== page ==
BuzzFlash: Your book mentions Syria as one of the countries that uses torture on suspected terrorists, a country that many detainees have been transferred to. What’s interesting is that the United States right now formally does not speak to Syria. There is a gross hypocrisy about allowing Syria to be a surrogate for torture, and yet officially we don’t have direct, formal relations with them.
Stephen Grey: Syria seems to be the country we can’t live with and can’t live without. America has condemned Syria for many things -- not only for its support for terrorism, but also its policy of torture and human rights abuses. And that’s been a consistent policy statement of the White House and the State Department about Syria, and yet we’re secretly carrying out this very extensive program of sending people to Syria to be questioned, and sharing information back and forth.
A lot of this was the result of September 11th, when we were desperate for information and needed to find out what could be found out about al-Qaeda.
We exposed our lack of information by the serious intelligence shortfall, the lack of people who could do interrogations and who could actually speak to people. And so that threw us in the arms of some regimes like the Syrians who could really set the terms for their engagement.
BuzzFlash: A lot of European nations are extremely bothered by this issue. And there have been growing calls from various countries demanding accountability. Where are those investigations now?
Stephen Grey: The next stage is going to be a trial that may well take place in Italy in the spring of next year, when more than 25 alleged CIA operatives and Italian officials are going to be put on trial, if the prosecutor is successful, for the kidnap of an Islamic militant from Iran, and his rendition into Cairo and alleged torture there. So that’s the next phase, and that will explain all kinds of things since a lot of evidence has been collected and only part has been revealed. There are more investigations happening, including in Germany.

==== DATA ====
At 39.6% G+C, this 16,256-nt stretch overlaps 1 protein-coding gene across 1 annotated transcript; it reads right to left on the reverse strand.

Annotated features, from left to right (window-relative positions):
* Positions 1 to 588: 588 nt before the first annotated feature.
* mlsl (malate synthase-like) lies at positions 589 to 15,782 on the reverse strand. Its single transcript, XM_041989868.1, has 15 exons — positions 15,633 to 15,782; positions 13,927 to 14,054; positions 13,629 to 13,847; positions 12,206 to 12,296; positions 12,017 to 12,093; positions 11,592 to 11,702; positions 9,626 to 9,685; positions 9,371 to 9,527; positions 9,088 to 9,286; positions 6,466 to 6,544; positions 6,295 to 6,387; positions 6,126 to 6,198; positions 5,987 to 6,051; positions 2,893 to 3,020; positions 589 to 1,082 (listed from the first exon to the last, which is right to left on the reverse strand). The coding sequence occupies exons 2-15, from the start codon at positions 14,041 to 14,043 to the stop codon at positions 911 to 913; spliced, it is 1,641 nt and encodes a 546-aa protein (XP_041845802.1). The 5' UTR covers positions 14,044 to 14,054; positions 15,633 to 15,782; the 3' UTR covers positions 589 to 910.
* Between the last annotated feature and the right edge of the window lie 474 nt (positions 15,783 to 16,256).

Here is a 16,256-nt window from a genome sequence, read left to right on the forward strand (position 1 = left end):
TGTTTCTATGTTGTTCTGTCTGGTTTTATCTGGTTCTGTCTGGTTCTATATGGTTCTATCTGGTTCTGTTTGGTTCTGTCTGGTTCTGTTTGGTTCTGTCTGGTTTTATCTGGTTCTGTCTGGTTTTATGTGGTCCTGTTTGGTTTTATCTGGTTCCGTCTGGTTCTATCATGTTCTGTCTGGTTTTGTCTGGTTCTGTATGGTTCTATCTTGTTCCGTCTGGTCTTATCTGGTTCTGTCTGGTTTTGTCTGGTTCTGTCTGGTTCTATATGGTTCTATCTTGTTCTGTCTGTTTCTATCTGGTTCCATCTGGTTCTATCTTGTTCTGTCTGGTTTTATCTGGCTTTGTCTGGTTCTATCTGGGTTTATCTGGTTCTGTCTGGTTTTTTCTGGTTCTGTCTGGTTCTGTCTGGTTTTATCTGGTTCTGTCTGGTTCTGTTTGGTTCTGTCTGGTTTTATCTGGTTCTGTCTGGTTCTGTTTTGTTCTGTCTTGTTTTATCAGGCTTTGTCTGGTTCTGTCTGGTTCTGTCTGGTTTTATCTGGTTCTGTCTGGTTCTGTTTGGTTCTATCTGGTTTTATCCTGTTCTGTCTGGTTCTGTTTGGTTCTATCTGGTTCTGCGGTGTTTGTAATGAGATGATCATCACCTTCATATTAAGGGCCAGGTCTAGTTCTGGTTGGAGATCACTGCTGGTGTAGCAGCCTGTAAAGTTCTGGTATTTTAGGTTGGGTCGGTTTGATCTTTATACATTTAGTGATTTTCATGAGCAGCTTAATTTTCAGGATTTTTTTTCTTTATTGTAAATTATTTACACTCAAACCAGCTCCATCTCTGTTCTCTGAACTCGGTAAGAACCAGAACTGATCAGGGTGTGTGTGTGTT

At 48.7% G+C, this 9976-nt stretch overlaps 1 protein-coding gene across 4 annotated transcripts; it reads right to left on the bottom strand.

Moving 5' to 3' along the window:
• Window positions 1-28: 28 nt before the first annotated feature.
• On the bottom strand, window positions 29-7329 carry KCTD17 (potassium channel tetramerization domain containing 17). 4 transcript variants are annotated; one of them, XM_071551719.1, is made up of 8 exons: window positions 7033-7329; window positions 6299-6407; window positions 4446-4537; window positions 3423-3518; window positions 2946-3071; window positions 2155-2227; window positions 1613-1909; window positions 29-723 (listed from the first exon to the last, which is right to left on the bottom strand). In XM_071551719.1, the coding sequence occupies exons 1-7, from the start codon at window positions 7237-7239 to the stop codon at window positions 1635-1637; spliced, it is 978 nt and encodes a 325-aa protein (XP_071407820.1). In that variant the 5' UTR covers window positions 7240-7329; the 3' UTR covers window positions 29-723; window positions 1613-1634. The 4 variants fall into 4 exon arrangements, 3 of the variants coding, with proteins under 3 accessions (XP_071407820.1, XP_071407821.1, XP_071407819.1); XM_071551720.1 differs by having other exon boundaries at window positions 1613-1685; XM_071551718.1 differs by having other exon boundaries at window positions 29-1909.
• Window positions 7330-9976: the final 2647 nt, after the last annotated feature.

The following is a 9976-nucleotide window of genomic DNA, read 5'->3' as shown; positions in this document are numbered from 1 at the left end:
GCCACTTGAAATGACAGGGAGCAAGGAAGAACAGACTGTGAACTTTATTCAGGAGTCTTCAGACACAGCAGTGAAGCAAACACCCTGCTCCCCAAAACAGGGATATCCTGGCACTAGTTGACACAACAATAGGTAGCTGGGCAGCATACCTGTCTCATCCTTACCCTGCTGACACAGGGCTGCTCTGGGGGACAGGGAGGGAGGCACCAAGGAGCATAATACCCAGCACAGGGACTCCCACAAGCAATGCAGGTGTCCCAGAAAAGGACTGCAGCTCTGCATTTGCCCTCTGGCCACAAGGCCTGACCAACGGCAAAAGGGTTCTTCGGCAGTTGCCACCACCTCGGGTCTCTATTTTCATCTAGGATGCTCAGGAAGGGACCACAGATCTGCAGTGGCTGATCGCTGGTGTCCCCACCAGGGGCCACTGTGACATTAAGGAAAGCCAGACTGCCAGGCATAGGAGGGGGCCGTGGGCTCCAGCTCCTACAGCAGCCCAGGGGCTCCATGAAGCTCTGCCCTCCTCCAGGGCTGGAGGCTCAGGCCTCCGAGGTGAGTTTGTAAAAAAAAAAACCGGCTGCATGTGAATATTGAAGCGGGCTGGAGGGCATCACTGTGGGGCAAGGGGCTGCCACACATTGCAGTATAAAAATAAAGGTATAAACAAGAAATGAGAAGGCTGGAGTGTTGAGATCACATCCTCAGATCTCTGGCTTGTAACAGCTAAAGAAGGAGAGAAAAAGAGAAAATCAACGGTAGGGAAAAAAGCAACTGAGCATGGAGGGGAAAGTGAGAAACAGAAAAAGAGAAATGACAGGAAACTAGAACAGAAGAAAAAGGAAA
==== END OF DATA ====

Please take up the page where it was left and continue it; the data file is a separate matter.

BuzzFlash: It’s certainly interesting how, in the five years since September 11th, we've learned that al-Qaeda isn’t what people originally thought it was -- a highly organized movement with hidden sleeper cells across the world. As more information has come out, I think people have debunked that myth of how powerful al-Qaeda really is.
It is certainly a threat, and certainly a radical philosophy. But the myth that there were these sophisticated, direct, interlinking organizations throughout the world has just not materialized. What’s interesting is that now you have a situation where “radicals” are rounded up because of their beliefs and then detained as terrorists.
If, in fact, the “war on terrorism” had been what the Bush Administration had said it was -- a highly sophisticated, clandestine operation -- you would fight it differently. But in reality, you have people who are rounded up in essentially rural parts of Afghanistan and the Middle East who own an AK-47 rifle and a mule and then are labeled as terrorists. The Bush administration’s frame of mind about the war on terror just doesn’t add up.
Stephen Grey: I think that’s right. I think you engaged the heart of assessing this kind of rendition program, because it’s all about snatching people with the goal of disrupting or conquering an organization. It makes much less sense when you’ve got this fluid organization that, the moment you slapped one person, he’s replaced by another.
If, for example, you had an organization like something in Hitler’s Germany -- a concrete, sophisticated hierarchy with bin Laden at the top of it and under him a series of cells that were responsible for different roles -- then you organize a rendition of all the key people and disrupt it.
But al-Qaeda appears to operate in a more fluid way. It appears that al-Qaeda members operate by inspiration and responding to the ideas of Osama bin Laden, his propaganda, and the inspiration from looking at what other people have done. I think countering the ideology of al-Qaeda, is countering their ideas and inspiration. That’s why oppressive policies make people all over the Middle East and the Arab world disaffected with the United States and Britain.
BuzzFlash: Stephen, we appreciate your speaking with us.
Stephen Grey: Thank you.
BuzzFlash Interview conducted by Scott Vogel.
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Get your copy of Ghost Plane: The True Story of the CIA Torture Program from BuzzFlash.com.
A BUZZFLASH INTERVIEW